pearls around the neck 145
Plastic breaks down into smaller bits. Every year we produce 60 billion tons of plastic, most of it
for single-use packaging.
Plastic kills. To a sea turtle, a floating plastic bag looks like a jellyfish. To marine birds, the pellets
used to make plastic products resemble fish eggs.
There is no giant “island” of plastic. There are, however, greater concentrations of plastic in
certain areas. Our oceans are becoming one giant soup of floating, man-made debris. There is no
feasible way to clean it up. The problem is pervasive and insidious.
Plastic is everywhere. We did 21 trawls on our trip, and every one of them contained plastic debris,
even when we were over a thousand miles from land. 5 Gyres has done over 400 of trawls all over
the world. Only 2 trawls were plastic-free.
80% of all marine debris comes from land. Plastic bags, bottles, and other trash find their way
into our watersheds and make their way to the ocean.
If we start acting soon, “beachcombing piracy” can remain a magical experience for generations
to come!
After this voyage, I did some vigorous brainstorming. “Start small, do it local” is what came to mind. I
am currently launching a “Ban the Bag” campaign in my hometown to ban single-use plastic bags in
grocery stores, pharmacies, and other retailers. That means organizing debates in colleges and secondary
schools, participating in radio talk shows, meeting with our City Council, and creating events with 5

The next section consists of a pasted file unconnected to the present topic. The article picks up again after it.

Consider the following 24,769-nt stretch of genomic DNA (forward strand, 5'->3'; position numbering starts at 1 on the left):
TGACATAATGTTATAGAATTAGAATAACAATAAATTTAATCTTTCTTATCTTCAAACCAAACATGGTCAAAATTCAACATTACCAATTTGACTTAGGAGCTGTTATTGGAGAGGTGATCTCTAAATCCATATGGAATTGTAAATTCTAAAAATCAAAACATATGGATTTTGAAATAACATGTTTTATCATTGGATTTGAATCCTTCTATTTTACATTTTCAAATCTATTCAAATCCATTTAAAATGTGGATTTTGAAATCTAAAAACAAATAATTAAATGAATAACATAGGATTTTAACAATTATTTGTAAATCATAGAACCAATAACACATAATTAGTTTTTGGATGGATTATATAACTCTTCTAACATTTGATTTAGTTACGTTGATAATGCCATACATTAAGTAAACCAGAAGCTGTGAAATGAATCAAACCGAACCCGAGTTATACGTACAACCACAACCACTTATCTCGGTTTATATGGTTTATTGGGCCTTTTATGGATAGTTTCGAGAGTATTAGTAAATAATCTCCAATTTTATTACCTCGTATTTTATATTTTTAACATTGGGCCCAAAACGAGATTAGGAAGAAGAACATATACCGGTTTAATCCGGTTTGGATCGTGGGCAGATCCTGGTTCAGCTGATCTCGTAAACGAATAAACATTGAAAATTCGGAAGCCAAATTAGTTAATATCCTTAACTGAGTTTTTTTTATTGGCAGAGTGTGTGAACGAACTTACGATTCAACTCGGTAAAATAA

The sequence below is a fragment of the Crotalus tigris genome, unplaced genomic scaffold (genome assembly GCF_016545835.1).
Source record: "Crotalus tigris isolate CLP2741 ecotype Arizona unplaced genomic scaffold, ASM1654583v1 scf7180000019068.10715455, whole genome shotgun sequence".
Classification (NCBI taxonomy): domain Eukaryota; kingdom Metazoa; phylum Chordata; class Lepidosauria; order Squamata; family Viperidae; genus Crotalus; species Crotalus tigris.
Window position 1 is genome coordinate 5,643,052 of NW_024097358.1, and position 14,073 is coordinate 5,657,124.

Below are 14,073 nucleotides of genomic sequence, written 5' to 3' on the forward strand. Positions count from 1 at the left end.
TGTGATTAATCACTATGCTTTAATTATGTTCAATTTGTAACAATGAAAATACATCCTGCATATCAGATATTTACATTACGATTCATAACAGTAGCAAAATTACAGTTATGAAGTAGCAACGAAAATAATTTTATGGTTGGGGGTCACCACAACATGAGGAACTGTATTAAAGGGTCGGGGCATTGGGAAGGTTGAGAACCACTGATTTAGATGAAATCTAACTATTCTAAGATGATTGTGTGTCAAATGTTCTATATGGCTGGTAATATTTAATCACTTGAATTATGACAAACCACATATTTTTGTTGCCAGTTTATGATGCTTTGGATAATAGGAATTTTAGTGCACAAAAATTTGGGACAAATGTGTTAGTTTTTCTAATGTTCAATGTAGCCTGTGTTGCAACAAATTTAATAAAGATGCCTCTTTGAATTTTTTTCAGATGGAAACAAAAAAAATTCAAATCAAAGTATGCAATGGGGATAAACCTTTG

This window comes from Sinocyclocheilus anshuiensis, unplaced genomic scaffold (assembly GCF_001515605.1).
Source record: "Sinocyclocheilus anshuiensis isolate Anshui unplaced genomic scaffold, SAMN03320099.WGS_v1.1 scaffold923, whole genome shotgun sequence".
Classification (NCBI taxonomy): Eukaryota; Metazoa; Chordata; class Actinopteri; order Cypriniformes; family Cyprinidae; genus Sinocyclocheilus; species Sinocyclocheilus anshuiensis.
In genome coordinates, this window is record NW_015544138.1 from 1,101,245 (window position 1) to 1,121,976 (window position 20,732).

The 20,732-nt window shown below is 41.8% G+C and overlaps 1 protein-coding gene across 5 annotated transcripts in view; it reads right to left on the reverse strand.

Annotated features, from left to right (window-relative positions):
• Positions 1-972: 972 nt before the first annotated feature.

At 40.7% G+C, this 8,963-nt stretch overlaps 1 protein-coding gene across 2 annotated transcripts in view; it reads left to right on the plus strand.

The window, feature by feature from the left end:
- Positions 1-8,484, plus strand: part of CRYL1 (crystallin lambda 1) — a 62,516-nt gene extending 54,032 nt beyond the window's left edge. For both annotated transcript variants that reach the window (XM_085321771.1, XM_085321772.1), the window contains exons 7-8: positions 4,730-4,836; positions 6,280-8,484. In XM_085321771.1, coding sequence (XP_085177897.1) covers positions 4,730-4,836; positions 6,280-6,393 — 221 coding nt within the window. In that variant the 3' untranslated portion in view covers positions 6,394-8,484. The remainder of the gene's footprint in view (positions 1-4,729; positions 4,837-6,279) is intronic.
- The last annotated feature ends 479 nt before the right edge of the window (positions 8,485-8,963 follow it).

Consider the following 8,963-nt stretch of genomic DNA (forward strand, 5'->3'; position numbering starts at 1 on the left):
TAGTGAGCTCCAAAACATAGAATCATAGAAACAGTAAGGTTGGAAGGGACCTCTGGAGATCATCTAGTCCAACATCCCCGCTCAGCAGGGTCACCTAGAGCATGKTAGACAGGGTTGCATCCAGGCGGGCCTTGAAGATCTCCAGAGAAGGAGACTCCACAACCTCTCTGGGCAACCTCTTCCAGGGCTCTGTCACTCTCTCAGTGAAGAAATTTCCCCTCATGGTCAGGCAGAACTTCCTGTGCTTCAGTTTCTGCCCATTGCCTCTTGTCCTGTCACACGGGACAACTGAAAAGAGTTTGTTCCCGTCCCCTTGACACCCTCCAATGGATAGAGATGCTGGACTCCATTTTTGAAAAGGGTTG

Gyres in North Carolina. I believe that education is the key. I believe action is the answer.
Are you planning a trip to the beach soon? Will your kids unearth Banded Tulip Shells from the sand,
find skate egg cases, or maybe even a White Baby’s Ear? Will they become rich in Sand Dollars?
Just remember:
Carry reusable water bottles.
Don’t bring juice boxes - the straws and their wrappers blow away too easily.
Every time you go to the beach, make a point of picking up at least 5 pieces of trash. And bring
them home for recycling.
No, it’s not easy to change a bad habit, but it’s beautiful to maintain a family tradition! I’m just an
average mom, with a passion to protect our beaches and oceans. I want many more treasure hunts in my
kids’ future, and I went on a 2600-mile trash hunt to help make that possible.
Find more about Valerie at:
http://wfdd.org/wfddnews/wfddnews.php/Winston-Salem-Environmentalist-Proposes-Ban-On-Pl/story4107/start1/cal1343797200/viewdate
http://winston-salem.skirt.com/shes_so_skirt/valerie-lecoeur-inventor
www.zoeborganic.com
http://www.algalita.org/blog/?p=3147
Author: Valérie Lecoeur, USA, 2012
Illustration: Catherine Beeckman
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